Panama: thousands protest against electoral reform approved by National Assembly
Since September 2021, Panamanian civil society groups have peacefully protested against electoral reforms in discussion in the National Assembly. On 14th September 2021, an estimated 5,000 people joined protests rejecting unilateral changes made by lawmakers to a reform bill (No. 544) which had been negotiated for months in a multi-sector commission. Controversy around changes made by legislators without consultation led magistrates of the Electoral Court to abandon discussions around the bill in early September 2021.
Protesters said lawmakers had acted with authoritarianism and without transparency. Feminist groups denounced the removal of articles related to the promotion of gender equality in political parties and women's participation in politics. Fundación para el Desarrollo de la Libertad Ciudadana, the local Transparency International chapter, said that legislators acted opportunistically to promote a legislative project that would reduce transparency, accountability and fairness in elections. They said the bill contained articles that, for instance, increase the ceiling for private campaign financing and reduce the statute of limitations for electoral crimes. Despite criticism, the project was approved by the National Assembly and the reform (Law 227) was published in the country’s Official Gazette on 22nd October 2021.
Following the law’s approval, protesters again took to the streets in Panama City carrying signs with messages like “Enough now!” and “I want a country without corrupt politicians.” Convened by labour unions, the demonstrators also rejected government policies that they say fail to tackle inequality.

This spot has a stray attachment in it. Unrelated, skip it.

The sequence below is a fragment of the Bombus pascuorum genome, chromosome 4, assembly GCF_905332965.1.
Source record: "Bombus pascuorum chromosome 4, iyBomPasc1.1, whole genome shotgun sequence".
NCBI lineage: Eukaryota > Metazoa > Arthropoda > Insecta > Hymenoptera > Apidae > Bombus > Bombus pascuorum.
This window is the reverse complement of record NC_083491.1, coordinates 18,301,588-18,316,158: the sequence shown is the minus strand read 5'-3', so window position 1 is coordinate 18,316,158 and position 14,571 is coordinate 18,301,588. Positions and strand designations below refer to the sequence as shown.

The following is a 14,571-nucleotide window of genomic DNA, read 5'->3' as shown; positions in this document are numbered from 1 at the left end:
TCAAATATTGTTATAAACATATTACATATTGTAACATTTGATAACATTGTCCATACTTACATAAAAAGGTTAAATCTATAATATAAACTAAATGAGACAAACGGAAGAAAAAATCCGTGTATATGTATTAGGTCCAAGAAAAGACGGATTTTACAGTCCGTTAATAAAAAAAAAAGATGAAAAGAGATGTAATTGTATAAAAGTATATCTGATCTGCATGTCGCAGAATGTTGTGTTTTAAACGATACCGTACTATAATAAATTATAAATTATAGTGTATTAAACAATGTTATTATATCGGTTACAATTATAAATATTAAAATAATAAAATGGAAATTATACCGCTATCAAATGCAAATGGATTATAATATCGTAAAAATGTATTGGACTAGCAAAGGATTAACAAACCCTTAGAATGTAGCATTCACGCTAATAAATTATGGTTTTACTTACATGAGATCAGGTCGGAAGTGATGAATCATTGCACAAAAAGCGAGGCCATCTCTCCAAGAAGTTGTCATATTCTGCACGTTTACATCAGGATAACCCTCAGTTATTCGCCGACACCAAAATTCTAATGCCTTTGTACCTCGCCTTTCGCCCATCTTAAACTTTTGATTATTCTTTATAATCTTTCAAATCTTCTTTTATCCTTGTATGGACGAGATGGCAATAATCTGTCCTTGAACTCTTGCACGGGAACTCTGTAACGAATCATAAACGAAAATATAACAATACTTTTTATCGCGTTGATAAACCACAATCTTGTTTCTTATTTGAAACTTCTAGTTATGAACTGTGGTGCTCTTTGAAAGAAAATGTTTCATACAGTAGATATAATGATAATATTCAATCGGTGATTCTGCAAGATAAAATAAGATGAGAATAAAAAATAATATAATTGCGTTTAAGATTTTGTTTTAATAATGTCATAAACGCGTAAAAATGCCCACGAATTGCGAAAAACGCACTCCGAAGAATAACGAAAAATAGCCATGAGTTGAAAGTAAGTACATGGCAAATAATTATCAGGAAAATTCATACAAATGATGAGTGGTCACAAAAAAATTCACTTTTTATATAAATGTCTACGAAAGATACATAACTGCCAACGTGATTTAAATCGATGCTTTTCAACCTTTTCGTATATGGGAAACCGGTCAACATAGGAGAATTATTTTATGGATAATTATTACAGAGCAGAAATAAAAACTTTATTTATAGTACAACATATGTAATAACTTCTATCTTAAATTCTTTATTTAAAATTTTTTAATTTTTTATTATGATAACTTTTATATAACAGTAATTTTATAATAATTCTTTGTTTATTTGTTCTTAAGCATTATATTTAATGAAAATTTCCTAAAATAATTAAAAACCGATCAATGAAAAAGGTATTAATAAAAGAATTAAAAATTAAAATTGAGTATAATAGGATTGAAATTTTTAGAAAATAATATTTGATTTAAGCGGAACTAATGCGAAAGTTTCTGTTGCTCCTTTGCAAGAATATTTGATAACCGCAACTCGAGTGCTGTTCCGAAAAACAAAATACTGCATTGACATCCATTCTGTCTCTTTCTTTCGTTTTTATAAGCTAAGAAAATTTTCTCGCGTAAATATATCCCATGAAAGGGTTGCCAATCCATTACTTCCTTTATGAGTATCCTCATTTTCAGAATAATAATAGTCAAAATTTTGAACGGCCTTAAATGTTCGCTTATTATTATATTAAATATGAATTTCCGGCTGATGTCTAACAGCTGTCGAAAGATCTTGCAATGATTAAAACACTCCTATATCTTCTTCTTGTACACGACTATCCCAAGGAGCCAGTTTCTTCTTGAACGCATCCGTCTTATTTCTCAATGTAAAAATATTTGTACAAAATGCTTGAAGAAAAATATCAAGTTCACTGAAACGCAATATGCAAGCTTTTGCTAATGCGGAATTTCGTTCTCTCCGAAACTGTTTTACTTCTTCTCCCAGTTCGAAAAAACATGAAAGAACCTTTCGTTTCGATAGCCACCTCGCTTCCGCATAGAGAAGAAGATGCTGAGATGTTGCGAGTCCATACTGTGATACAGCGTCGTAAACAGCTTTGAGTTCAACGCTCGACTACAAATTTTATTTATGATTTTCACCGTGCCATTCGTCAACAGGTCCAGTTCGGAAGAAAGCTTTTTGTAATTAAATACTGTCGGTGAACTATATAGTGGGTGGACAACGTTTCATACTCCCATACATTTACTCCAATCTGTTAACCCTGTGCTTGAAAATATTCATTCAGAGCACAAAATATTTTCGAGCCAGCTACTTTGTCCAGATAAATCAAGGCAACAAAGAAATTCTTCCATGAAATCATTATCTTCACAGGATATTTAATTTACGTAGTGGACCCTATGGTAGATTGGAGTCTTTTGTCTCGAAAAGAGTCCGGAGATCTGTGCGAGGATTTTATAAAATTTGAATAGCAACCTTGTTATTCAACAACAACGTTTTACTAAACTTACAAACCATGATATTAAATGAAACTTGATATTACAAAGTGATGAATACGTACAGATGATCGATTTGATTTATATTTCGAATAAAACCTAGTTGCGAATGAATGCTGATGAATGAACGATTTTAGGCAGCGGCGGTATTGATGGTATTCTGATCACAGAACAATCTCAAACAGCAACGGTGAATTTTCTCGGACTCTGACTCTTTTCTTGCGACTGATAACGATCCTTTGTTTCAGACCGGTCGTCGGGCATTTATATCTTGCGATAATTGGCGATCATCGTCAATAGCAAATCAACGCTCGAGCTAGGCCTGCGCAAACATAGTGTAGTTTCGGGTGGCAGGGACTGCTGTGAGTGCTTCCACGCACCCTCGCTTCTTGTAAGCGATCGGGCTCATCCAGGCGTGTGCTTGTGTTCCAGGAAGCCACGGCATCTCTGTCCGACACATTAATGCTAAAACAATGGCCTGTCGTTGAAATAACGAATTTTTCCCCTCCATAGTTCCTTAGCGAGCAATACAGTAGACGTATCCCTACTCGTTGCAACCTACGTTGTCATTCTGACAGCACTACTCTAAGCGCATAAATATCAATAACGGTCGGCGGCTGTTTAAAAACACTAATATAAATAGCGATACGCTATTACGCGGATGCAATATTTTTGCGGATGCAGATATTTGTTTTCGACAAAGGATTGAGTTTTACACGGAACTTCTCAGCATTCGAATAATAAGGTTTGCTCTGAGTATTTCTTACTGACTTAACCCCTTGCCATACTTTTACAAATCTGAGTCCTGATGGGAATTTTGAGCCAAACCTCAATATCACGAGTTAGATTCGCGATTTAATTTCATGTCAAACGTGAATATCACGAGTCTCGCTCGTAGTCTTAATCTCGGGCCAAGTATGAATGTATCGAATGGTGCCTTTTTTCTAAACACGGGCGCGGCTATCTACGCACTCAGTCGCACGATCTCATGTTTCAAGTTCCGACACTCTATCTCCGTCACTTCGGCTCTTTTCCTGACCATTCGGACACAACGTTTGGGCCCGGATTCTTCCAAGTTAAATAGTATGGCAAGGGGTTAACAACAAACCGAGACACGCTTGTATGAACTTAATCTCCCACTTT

In October 2021, the Inter American Press Association (IAPA) published their 2021 Chapultepec Index, which measures freedoms of expression and the press in the Americas. According to their findings, Panama is among countries in the region where there are “low restrictions” to these freedoms. The country was placed 9th among 22 others. However, during IAPA’s General Assembly in October, a report on Panama raised concern about the increasing use of legal actions against the media, journalists and opinion makers as a tool of intimidation and to promote self-censorship. Another issue is the lack of compliance with access to information laws, in particular in regard to the use of public funds during the COVID-19 pandemic.
In a case highlighted by IAPA, on 1st September 2021 the Public Prosecutor’s Office charged journalist Mauricio Valenzuela, of digital media Foco Panamá, with alleged gender-based violence. Earlier this year, ruling party congresswoman Zulay Rodríguez sued him over a report published in 2019 where a businessman accused Rodríguez of misconduct. Press organisations Consejo Nacional de Periodismo and Fórum de Periodistas issued a statement in support of Valenzuela saying that the lawsuit seeks to censure the journalist by manipulating important rights.